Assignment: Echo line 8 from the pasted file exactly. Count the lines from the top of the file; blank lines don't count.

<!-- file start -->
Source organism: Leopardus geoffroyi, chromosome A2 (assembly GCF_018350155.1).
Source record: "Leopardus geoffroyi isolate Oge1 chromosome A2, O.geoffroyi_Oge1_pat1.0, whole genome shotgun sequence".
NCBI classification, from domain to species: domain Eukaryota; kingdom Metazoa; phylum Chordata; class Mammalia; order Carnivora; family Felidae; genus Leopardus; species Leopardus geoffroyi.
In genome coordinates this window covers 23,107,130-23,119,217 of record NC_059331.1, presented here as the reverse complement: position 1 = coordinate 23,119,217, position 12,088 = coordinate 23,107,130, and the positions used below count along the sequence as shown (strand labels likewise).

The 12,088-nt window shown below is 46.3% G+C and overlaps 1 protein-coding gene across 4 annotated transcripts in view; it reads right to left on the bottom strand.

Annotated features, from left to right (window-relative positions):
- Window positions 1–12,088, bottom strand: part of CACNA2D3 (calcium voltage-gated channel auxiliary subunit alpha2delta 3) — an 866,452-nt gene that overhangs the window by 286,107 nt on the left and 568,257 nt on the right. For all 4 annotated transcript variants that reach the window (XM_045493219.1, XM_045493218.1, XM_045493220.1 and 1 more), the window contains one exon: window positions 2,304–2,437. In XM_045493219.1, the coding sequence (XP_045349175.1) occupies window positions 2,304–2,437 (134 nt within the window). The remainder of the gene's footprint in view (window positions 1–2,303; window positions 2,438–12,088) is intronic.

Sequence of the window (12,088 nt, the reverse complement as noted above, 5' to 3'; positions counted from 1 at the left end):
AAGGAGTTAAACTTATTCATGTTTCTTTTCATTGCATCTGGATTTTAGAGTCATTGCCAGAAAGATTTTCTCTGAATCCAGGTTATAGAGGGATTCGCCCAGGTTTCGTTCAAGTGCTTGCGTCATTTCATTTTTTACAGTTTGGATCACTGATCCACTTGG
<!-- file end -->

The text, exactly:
Sequence of the window (12,088 nt, the reverse complement as noted above, 5' to 3'; positions counted from 1 at the left end):